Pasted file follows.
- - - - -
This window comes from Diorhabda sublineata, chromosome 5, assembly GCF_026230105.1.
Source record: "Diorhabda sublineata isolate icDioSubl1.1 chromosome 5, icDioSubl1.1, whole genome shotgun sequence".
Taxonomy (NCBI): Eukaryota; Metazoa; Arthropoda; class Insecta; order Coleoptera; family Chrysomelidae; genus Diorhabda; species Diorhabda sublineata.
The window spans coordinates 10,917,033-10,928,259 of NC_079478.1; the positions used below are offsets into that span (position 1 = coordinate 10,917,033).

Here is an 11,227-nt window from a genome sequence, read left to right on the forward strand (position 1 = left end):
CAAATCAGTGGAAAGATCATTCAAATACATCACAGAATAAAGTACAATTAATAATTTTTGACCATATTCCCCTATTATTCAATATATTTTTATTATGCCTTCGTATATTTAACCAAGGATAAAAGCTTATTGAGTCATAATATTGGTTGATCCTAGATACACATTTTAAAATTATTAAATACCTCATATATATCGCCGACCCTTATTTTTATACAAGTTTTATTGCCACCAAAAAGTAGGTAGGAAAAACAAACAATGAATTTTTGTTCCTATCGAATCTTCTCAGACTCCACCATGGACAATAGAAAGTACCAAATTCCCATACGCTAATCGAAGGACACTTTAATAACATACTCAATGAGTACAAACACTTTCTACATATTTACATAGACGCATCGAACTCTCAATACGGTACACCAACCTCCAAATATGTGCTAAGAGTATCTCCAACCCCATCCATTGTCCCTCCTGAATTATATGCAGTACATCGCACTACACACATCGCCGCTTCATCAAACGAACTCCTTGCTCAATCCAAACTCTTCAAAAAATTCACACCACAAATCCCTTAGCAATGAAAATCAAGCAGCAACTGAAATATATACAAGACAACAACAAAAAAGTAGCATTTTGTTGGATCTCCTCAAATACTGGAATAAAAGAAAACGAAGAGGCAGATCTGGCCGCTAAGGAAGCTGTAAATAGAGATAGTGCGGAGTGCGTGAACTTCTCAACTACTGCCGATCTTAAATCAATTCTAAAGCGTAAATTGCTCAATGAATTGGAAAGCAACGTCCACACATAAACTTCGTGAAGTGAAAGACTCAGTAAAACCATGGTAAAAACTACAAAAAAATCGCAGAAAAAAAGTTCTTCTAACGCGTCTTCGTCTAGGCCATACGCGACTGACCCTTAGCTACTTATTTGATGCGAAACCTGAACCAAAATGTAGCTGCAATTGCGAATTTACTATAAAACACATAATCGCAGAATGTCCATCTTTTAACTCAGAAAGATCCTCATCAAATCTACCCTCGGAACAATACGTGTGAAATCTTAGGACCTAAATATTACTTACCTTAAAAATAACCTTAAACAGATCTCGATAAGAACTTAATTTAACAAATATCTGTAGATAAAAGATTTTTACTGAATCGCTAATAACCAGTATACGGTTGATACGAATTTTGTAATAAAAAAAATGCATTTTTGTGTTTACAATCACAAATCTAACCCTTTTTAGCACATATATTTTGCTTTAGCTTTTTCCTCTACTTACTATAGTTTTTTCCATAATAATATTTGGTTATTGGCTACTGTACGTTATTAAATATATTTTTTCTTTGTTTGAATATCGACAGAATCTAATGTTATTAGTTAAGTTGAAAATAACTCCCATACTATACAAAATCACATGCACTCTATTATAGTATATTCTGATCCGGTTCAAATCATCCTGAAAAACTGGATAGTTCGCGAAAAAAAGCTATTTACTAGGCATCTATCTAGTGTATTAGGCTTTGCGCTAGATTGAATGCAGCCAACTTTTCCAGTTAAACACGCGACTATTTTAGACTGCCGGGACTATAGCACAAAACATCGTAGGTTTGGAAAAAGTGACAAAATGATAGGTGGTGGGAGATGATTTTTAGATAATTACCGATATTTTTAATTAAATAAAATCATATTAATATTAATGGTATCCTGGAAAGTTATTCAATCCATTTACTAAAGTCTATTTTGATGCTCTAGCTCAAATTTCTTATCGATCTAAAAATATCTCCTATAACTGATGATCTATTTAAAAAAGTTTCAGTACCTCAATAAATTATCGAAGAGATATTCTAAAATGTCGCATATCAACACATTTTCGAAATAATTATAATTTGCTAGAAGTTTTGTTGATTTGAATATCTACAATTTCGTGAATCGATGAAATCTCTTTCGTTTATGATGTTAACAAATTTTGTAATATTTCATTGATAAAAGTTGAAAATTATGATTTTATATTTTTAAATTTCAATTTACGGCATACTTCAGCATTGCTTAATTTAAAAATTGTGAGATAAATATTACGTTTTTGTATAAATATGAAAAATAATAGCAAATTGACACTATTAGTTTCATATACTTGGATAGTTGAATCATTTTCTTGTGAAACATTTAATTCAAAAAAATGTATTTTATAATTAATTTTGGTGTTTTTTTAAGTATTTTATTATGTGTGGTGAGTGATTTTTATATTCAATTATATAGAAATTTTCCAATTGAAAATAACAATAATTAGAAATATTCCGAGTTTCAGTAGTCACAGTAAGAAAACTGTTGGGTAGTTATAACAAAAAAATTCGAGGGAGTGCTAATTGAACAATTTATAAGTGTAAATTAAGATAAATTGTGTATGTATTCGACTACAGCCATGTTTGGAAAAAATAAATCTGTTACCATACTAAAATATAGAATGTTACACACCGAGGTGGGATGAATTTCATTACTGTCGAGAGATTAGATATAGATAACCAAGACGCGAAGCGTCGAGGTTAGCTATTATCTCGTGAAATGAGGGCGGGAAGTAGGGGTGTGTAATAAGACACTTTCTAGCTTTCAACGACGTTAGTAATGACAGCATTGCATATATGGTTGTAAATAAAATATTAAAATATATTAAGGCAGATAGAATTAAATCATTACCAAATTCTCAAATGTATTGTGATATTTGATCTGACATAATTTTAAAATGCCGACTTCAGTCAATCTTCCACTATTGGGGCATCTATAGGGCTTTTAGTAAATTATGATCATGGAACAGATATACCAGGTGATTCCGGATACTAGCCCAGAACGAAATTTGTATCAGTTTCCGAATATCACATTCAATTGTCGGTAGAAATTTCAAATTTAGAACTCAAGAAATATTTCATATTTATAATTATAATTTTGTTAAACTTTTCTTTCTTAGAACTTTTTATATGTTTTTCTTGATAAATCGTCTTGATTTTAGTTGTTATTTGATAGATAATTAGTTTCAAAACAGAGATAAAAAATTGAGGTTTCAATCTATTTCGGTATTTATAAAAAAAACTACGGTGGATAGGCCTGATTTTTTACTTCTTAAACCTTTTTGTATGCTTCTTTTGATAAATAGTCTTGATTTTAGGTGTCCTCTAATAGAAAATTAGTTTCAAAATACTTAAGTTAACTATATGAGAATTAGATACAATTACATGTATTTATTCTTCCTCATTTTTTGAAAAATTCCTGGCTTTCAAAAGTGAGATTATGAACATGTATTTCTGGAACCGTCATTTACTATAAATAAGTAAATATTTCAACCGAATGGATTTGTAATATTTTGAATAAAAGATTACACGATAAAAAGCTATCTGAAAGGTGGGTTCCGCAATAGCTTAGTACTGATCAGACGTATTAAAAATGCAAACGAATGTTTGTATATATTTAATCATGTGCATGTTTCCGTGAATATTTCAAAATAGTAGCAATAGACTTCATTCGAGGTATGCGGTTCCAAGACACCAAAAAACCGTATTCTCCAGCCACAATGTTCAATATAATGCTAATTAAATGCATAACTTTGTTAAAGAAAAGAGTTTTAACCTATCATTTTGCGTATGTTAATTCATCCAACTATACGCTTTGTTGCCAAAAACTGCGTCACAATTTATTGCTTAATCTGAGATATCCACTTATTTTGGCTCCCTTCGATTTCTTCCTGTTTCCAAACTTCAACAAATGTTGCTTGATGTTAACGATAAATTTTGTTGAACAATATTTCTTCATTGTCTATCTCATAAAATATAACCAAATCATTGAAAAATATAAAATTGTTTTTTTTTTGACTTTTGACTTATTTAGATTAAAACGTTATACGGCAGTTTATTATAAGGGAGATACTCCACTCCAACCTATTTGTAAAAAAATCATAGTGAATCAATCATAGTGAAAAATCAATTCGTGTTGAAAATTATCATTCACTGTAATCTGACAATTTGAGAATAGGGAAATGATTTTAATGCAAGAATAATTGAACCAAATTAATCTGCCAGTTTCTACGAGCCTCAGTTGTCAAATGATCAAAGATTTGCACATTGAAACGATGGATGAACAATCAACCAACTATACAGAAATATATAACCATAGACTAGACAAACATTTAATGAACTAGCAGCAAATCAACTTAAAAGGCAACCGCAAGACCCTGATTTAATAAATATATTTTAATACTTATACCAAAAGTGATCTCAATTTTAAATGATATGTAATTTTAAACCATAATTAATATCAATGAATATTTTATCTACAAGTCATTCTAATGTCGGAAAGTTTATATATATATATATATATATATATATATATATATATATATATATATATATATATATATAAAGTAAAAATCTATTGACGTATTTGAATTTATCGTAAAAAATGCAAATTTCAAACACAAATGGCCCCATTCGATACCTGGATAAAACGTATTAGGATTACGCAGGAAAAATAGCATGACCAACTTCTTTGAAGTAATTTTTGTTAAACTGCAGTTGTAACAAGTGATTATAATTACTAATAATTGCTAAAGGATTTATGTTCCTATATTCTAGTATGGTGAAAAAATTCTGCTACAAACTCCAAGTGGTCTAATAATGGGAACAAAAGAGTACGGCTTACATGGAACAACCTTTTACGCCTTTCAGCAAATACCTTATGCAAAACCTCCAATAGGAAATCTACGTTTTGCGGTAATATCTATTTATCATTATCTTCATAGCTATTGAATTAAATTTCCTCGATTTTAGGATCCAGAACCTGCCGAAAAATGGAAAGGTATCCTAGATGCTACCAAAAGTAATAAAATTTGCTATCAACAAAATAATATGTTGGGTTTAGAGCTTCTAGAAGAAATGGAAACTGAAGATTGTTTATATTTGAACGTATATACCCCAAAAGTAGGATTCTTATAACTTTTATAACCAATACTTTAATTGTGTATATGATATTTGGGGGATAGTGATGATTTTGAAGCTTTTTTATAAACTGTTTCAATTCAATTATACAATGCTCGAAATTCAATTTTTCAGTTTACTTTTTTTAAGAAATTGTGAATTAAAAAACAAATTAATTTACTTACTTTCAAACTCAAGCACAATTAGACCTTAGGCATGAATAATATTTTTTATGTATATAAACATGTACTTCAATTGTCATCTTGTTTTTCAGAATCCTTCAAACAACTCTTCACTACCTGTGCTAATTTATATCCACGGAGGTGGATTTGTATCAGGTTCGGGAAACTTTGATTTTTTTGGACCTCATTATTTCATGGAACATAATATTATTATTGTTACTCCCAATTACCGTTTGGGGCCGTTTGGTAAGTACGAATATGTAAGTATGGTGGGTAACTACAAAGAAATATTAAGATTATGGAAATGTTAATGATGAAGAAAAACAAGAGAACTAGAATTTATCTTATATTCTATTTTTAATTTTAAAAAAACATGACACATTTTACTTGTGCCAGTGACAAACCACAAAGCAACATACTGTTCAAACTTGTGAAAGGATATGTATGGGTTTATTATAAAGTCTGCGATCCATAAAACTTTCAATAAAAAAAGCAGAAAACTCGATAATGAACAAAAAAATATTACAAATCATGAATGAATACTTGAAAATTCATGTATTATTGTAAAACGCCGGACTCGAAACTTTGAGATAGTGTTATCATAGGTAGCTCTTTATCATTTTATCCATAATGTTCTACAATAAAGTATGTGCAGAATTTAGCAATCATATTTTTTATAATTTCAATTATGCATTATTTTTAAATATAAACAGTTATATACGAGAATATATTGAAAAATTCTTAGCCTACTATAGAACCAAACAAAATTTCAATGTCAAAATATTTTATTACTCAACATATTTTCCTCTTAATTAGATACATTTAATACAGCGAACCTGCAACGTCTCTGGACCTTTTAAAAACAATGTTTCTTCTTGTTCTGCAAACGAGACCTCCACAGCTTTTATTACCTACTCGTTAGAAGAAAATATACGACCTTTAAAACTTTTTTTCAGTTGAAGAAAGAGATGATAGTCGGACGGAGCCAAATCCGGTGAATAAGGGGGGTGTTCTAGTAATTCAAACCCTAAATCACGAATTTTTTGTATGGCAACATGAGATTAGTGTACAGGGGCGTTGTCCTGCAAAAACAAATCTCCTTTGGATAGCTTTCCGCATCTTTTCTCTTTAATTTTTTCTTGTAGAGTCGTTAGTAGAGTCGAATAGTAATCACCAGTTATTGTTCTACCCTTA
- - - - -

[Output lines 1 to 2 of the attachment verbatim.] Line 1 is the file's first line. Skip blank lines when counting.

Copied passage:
This window comes from Diorhabda sublineata, chromosome 5, assembly GCF_026230105.1.
Source record: "Diorhabda sublineata isolate icDioSubl1.1 chromosome 5, icDioSubl1.1, whole genome shotgun sequence".